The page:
Do you know what a hogshead is? Neither did Alexis and John, co-owners of HogsHead Kitchen and Wine Bar, until August of 2012. They didn’t even know they wanted to open a restaurant together until then, either. So after a very long sequence of events (you’ll have to get the entire story from them as it dates back all the way to the very early ‘90s), here they are in the Lowcountry, with their very own creative concept in HogsHead Kitchen and Wine Bar.
A hogshead is a 63-gallon barrel, used in the olden days to transport materials, frequently overseas. Shipping merchants would often times describe the size of their ship by how many hogsheads it could carry. Common contents of the wooden barrel were tasty beverages such as whiskey, rum, or wine and frequently included other necessities like flour, sugar or wheat.
So how does this relate and matter to HogsHead Kitchen and Wine Bar? John has always called the Lowcountry his home and is a classically-trained graduate of Johnson & Wales University in Charleston, SC, specializing in French technique and adoring French wine. When Alexis and John realized they had the opportunity to do their own thing in this spot, they wanted to create a concept that embraced all the Lowcountry had to offer while utilizing John’s expertise in wine selection and food preparation and presentation. The word for wine barrel in French is barrique, but that was already a really swank restaurant in NYC, so they certainly couldn’t name their place that. That’s when they learned the common, every-day word for that same barrel in English was hogshead.
That common, yet uncommon term ended up working better anyway, as the food is certainly unique but not pretentious and the atmosphere they created is of a warm, cozy and inviting early-century and humble manor home. Alexis and John themselves designed, decorated and (more times than not) built the place you see today. Alexis’s totally-retired and awesome-sport parents helped in painting most of the brown wainscoting you see throughout the restaurant.
Walking into the bar, the huge tables you see to the right are actually 200+ year-old barn doors, sourced from Quakertown, PA with original iron work to boot; the one in the back actually dates to a pre-revolution time. Alexis sanded and finished the barn door tabletops and John built the table bases. The bench seats are actually 1930’s church pews from a Polish-Catholic church in Wilmington, DE. They didn’t even know it until they put them in place at the restaurant, but John’s Mommom went to church with his great-grandpa and sat in those same pews, years ago.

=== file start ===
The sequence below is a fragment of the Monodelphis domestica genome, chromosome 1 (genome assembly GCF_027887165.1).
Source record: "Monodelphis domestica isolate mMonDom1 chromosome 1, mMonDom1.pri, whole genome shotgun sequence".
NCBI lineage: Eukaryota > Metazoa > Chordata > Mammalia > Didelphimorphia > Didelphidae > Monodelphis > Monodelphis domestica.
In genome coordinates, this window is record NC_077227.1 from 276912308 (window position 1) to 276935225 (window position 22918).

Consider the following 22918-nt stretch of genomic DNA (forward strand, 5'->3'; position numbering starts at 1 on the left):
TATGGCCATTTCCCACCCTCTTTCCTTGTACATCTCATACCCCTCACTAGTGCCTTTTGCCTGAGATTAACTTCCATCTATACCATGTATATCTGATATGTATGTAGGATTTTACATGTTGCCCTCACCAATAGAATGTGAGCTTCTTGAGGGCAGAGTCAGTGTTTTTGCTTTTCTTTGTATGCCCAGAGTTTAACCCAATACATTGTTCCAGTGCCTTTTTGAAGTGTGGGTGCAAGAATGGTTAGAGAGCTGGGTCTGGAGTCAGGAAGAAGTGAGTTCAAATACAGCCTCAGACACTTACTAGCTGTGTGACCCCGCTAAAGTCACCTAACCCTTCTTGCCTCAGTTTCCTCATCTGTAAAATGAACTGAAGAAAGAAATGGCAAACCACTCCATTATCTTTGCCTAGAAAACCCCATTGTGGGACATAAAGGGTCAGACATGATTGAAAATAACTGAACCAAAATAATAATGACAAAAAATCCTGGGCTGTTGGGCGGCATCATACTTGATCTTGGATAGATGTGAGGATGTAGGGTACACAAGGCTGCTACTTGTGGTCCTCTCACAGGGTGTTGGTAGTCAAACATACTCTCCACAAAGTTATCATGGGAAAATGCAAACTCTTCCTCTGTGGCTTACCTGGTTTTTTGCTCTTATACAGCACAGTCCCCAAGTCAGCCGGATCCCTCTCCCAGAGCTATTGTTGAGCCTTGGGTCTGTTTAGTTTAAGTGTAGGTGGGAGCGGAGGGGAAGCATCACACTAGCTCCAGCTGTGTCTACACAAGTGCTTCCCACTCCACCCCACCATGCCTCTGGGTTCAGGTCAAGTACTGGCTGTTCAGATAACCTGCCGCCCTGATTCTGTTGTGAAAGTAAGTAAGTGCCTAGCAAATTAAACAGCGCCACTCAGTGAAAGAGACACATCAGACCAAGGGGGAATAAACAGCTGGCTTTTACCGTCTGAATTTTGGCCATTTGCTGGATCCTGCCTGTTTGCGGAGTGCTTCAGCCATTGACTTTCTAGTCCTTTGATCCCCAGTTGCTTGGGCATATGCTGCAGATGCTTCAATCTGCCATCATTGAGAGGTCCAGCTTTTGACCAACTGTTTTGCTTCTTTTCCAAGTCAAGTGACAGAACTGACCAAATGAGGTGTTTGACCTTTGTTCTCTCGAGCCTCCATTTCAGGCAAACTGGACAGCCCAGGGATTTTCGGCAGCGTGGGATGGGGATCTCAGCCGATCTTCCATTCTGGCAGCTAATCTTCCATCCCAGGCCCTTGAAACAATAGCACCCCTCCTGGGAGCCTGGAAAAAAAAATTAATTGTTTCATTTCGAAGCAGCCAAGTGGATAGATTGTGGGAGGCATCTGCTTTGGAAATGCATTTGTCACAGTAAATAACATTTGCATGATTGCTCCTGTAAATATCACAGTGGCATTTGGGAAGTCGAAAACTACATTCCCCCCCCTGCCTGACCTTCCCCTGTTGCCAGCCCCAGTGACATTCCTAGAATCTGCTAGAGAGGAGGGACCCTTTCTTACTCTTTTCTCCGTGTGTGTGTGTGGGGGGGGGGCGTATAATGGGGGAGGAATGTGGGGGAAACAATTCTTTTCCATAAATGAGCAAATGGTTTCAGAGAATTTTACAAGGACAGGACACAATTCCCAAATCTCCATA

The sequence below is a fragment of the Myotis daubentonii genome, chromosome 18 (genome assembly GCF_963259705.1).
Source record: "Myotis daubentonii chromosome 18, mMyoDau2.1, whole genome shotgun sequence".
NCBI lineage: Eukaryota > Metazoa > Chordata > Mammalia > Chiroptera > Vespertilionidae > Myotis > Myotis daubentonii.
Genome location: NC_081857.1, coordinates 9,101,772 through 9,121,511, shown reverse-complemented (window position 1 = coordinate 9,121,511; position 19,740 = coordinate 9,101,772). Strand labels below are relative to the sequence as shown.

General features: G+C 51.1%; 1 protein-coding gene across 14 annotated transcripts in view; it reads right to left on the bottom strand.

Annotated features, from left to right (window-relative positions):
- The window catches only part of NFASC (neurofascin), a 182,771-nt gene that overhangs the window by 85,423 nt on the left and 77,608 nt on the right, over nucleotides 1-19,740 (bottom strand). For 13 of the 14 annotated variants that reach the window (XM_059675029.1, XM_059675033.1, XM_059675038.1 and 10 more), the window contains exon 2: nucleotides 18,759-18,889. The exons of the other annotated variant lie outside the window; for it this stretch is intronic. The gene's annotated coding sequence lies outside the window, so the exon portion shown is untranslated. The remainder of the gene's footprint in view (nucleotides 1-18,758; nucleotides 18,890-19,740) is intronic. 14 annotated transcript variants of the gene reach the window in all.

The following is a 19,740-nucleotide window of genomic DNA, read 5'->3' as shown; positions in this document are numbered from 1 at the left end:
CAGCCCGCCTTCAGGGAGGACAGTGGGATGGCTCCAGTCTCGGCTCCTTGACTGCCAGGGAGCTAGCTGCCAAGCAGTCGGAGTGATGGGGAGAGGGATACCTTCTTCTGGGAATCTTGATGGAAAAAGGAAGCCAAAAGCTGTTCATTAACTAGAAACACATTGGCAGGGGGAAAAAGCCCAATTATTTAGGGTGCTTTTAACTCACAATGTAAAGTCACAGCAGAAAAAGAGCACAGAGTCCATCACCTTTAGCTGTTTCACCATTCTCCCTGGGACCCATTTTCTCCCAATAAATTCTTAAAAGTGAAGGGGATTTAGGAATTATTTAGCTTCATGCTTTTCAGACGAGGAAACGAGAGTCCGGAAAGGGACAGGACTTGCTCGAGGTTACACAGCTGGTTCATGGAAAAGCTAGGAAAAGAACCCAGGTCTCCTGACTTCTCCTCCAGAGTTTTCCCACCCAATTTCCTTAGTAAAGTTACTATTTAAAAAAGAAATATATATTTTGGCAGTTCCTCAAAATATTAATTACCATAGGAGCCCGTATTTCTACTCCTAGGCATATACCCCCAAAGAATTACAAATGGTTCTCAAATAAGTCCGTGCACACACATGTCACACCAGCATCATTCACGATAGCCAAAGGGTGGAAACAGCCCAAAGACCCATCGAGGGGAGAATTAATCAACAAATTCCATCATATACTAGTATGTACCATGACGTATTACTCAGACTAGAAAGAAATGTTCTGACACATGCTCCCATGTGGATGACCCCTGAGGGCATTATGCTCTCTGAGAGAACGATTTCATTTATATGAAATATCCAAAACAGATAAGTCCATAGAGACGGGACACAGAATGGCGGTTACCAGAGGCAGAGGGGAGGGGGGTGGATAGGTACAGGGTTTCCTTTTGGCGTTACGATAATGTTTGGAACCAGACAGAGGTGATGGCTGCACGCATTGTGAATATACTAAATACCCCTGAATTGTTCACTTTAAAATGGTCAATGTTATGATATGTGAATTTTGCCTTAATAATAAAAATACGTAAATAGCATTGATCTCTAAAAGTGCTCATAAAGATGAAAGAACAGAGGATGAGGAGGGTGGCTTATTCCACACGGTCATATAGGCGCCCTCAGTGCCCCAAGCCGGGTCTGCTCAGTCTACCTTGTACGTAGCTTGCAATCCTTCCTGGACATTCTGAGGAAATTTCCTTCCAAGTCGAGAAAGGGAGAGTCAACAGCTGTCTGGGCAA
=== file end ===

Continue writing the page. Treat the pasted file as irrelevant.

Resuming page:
Walking into the dining room, you’ll sit in arm chairs (hand-stained and finished by Alexis’s mom) and dine atop butcher-block tables under mason jar lights. All the artwork was hand-selected (and matted and framed, most times) by Alexis and John, as they wanted their guests to feel they were being welcomed into their house. The bathrooms are an exception to their modest decor; Alexis wouldn’t have had it any other way, so make sure you check them out!
OK, you get it; the place is unique but what kind of food can you get at HogsHead Kitchen and Wine Bar? John loves to tap into his French culinary training for innovative twists on everyday fare; he changes the menu selection as often as the tides roll in. The food is upscale, yet moderately priced. You can have anything from a burger to a five-course tasting menu expertly paired with wine, and all things in between. It doesn’t matter if you come in during lunch or dinner time since they’re offering their full menu all day long.
There’s a kid’s menu, too. John’s little girl, Addison, is quite the chef-in-training. When Alexis and John were creating the menu, she made sure there was an appropriate selection of tasty choices to fit her peers’ taste buds. She took great pride in hand-selecting – and then hand-writing – the items for the under 4-foot crowd. Addison even made a point to call attention to the fact that there needed to be vegetables on the kid’s menu, hence the “summer vegetbles” option.
If you have a polite pooch, he or she is welcome to join you for lunch or dinner outside where there is seating for about forty people (plus several furry friends).
Enough said – come out to HogsHead Kitchen and Wine Bar and take a tour of the place, have some delish bites to eat and enjoy! Cheers!